Cummins suffered a minor quad complaint in the opening Test of the summer, against the West Indies in Perth, which ruled him out of last week’s Adelaide Test.

Hazlewood, for the second summer in a row, has picked up a sidestrain which has forced him to miss two Tests already – and racing to clock to be fit for Boxing Day in Melbourne.

“They had no preparation, four-day cricket in a Sheffield Shield leading in. Then, Hazlewood gets injured, Pat Cummins gets injured. I don’t think it is a coincidence,” Katich told Channel 7.

“They were underdone physically.”

Katich added that the struggles from opener David Warner and Cameron Green could also be attributed to a lack of preparation for Australia’s premier cricketers.

“Then we’ve seen a little bit with the batting, Cameron Green had limited preparation with red-ball cricket,” Katcih explained, prior to Green’s 18-run cameo on Sunday.

“He has found it tough at the start of the series. (And) David Warner getting out for a first-ball duck. He played white- ball cricket, no Sheffield Shield.

“It is setting the players up to fail at times the way the schedule is. It is not easy for the modern-day player to keep making these adjustments.”


A two day Test is firmly on the cards in Brisbane, as the utter carnage continues on the ‘green mamba’ Gabba pitch.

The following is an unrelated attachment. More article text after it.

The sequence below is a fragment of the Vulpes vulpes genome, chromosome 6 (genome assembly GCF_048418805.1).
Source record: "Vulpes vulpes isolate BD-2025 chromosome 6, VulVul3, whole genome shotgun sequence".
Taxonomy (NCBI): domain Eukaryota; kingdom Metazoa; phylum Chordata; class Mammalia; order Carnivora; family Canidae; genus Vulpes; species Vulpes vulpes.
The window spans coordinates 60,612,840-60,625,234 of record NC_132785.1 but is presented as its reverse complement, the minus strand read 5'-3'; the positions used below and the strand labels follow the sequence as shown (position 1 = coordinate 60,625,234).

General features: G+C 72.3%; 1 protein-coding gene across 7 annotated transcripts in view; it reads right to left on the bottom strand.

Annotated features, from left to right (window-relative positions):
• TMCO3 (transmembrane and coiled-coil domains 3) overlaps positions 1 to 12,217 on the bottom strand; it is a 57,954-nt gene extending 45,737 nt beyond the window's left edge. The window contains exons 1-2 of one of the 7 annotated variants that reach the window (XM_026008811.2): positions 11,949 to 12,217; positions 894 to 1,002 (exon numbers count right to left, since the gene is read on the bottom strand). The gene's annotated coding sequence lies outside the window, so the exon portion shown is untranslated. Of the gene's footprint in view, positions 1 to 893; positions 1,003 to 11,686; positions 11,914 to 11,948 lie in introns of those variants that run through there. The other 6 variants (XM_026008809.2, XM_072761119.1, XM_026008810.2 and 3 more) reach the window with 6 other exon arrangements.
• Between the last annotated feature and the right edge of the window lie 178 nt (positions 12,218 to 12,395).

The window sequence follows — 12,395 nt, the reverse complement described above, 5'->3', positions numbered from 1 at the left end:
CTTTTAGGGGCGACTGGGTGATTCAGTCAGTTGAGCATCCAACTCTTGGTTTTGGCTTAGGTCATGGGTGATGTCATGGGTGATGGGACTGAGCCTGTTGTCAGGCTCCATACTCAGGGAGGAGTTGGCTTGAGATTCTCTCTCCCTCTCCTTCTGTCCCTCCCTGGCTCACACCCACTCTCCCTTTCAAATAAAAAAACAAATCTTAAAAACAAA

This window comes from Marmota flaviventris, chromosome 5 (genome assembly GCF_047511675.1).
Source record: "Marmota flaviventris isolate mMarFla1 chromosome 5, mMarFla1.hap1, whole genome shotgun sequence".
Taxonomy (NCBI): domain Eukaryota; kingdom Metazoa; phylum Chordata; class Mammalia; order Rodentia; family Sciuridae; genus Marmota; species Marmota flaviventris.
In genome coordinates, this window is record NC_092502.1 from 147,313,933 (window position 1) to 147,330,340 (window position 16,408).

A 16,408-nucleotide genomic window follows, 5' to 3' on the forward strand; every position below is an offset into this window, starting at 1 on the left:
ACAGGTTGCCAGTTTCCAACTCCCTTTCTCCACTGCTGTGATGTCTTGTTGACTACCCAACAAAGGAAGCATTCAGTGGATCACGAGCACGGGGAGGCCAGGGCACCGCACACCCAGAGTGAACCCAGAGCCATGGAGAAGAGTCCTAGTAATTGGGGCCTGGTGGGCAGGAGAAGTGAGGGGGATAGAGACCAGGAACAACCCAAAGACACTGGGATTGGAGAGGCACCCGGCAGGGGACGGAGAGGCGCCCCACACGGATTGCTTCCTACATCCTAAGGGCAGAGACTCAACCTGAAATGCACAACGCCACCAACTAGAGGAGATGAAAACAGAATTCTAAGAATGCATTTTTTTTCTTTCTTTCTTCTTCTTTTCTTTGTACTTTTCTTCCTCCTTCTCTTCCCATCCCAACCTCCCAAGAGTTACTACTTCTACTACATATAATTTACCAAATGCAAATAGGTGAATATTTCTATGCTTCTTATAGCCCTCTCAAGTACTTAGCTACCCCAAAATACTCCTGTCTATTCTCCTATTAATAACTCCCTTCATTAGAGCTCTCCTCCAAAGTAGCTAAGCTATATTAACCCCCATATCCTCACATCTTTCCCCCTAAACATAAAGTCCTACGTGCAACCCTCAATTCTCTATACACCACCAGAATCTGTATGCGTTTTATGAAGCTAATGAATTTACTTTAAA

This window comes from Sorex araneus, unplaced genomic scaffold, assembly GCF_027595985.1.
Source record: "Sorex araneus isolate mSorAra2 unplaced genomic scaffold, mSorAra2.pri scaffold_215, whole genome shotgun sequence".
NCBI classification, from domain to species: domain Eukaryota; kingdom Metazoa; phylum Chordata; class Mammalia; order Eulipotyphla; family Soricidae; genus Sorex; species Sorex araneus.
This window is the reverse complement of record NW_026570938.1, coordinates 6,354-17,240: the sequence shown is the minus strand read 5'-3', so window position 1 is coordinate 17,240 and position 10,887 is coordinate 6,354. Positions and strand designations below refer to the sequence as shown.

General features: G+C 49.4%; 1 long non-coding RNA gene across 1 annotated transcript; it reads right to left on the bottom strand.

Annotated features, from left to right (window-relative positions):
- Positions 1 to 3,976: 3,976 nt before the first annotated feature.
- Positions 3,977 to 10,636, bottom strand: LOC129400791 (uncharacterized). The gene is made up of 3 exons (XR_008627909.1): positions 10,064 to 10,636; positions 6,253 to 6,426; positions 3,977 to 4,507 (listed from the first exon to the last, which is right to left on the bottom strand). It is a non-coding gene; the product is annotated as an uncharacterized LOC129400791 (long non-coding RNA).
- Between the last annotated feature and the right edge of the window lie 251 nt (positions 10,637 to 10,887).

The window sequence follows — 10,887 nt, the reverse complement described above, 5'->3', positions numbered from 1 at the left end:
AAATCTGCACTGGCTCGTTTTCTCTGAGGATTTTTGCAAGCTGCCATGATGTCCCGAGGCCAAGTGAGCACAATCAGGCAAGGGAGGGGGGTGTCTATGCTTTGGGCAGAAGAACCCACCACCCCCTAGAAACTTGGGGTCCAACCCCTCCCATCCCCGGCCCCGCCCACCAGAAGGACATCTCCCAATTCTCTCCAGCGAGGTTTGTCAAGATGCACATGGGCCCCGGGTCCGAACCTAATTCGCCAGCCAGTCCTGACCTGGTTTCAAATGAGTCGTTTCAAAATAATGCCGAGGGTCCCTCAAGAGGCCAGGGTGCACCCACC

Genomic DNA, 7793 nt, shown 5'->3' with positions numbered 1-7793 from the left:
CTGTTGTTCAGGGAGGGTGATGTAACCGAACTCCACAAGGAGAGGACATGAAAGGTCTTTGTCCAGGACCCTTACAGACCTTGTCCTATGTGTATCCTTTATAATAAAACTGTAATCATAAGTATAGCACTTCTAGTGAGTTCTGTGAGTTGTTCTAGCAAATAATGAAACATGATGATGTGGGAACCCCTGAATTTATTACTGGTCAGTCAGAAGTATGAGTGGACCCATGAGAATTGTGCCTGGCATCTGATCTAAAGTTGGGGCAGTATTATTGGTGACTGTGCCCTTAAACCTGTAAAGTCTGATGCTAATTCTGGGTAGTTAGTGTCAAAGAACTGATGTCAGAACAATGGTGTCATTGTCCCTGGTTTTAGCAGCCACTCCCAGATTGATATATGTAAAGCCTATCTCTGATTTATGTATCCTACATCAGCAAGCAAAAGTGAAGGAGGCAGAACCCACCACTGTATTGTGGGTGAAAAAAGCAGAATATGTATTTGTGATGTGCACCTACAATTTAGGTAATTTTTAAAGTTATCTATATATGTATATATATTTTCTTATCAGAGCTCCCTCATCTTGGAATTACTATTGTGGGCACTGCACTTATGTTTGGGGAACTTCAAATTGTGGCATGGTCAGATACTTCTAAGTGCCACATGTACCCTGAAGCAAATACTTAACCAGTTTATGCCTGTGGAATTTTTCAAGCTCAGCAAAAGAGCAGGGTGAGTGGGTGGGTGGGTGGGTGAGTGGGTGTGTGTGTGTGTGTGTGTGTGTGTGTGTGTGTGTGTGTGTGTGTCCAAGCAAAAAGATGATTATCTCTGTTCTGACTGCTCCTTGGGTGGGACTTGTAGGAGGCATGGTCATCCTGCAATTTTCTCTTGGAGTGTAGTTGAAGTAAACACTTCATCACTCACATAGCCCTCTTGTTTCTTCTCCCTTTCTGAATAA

Mitchell Starc claimed his 300th Test wicket after Pat Cummins struck the first blow, to leave South Africa 2-3 at lunch on day two and trailing Australia by 63 runs.

Australia themselves were dismissed cheaply for just 218 with half an hour to go before lunch, and all signs suggest the low-scoring contest could be over sooner rather than later.

The under-siege Proteas batsmen are under enormous pressure to build partnerships and try and turn a deficit into a competitive lead.

Travis Head fell in the 90s for the second time this summer – out for 92 after a ferocious spell from Proteas’ demon Marco Jansen.

The left-arm Jansen had already claimed the wicket of Cameron Green in the same over, and struck again two balls later to send Head packing.

Alex Carey remained not out 22, but ran out of batting partners after Starc, Cummins and Nathan Lyon came and went quickly on a bowlers’ pitch.


1.15pm: STARC JOINS 300 CLUB

And that’s a piece of history for Mitchell Starc – he cleans up Rassie van der Dussen with a gem of a delivery, swinging through the gate and crashing into middle and off.

“You can’t hit that,” says Allan Border on Fox Cricket.

“That’s a hell of a delivery.”